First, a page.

When I was growing up, I loved happy endings in books, movies, any type of story. I didn’t understand why there had to be unhappy endings. I hated John Steinbeck for years because of The Red Pony (read when I was in middle school or so), then let him be redeemed with East of Eden. As a kid, Romeo and Juliet could have ended so much better if people had just talked with each other. The girl should get the guy, good should triumph over evil and so on and so forth. I couldn’t like a book/movie with a sad ending. I still haven’t watched The Red Shoes since it traumatized me.
I’ve since become far more sophisticated.
Go ahead, laugh at that comment. I snicker myself. But I do own Romeo + Juliet (1996) these days.
Moulin Rouge as well.
I might not watch the end of R+J all the time, but I recognize the poignancy and it touched the story-lover in me. I occasionally watch a Nicholas Sparks’ movie when one shows up. Alright, I own A Walk to Remember (movie), I admit it. But I’m not the type that seeks out stories that are guaranteed to make me cry, or at least depress me.
But I’m noticing that I really do like that type of film. The dramatic romance, where the end could be quite morose. I own, love and share Bright Star (movie), even more depressing because it’s based on the actual life and death of John Keats (if that’s a spoiler, you need to go study your Romantic Lit).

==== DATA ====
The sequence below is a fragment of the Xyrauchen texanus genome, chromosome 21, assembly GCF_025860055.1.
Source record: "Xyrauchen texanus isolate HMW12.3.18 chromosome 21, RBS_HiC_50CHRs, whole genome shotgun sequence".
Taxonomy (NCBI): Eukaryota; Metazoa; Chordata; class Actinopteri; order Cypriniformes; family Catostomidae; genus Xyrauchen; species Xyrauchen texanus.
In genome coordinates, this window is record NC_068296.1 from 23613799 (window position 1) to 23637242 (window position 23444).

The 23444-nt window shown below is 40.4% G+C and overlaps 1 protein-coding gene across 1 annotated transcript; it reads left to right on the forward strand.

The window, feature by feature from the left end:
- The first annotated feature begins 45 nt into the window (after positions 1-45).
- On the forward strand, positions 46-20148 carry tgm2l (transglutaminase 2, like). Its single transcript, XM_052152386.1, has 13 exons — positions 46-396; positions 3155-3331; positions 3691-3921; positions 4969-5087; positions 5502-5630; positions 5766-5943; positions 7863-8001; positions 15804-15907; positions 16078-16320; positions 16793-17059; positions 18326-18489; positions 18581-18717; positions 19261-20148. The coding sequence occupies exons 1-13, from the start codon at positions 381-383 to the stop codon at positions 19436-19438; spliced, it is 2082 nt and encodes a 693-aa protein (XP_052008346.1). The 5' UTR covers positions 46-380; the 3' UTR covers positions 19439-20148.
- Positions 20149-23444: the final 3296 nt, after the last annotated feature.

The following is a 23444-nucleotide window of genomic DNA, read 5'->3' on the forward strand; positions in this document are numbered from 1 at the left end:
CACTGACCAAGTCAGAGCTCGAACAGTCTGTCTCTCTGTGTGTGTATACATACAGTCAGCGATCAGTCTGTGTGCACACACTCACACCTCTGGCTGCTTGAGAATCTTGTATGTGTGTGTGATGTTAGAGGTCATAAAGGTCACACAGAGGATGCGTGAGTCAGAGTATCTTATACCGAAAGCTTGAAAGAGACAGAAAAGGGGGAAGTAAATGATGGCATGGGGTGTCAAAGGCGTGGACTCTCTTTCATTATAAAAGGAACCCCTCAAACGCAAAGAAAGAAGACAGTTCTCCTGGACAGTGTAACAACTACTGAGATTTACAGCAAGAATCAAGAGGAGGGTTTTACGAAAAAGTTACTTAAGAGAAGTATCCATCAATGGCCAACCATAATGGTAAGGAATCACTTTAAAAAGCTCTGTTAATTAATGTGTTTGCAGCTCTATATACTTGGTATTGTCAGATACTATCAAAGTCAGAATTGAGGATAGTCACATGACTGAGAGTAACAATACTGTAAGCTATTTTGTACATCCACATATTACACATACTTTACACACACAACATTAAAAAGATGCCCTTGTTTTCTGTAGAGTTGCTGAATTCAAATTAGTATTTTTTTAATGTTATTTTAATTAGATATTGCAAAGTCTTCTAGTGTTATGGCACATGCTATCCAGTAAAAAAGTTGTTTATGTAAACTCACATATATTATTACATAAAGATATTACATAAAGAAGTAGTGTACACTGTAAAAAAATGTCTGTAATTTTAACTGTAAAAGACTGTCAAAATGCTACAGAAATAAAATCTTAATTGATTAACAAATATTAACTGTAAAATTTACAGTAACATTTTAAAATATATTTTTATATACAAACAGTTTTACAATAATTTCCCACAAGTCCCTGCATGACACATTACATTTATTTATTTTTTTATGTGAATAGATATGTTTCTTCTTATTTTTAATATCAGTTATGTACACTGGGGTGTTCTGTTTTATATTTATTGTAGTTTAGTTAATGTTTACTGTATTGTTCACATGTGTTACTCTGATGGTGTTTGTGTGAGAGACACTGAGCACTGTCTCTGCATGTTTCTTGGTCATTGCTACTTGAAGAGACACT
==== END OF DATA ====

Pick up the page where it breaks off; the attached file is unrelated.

Jane Eyre (2011) was my favorite movie of last year (tying with Bridesmaids. yes, judge me.) and I wouldn’t call it completely depressing, it’s still uber-dramatic and pulls on those emotional strings.
And now, I’ve just added Never Let Me Go (2010) to my Amazon Wish List.
The book and movie made me cry and I want to watch it again? Own it even? What is wrong with me?
There’s a beauty in loss. I don’t know how else to explain it. Losing something, someone you love can be a life-changing event. As a watcher/reader, you can experience this catharsis (thank you, theatre history for that tidbit) without actual loss. Characters are lost and what’s left is a beautiful memory and the knowledge that the potential of greatness was snuffed out too early. I don’t know if I’d ever write something like that, but I sure can appreciate it.
Okay, I think I have to watch Jane Eyre now.
SOTM: Close to You by The Carpenters
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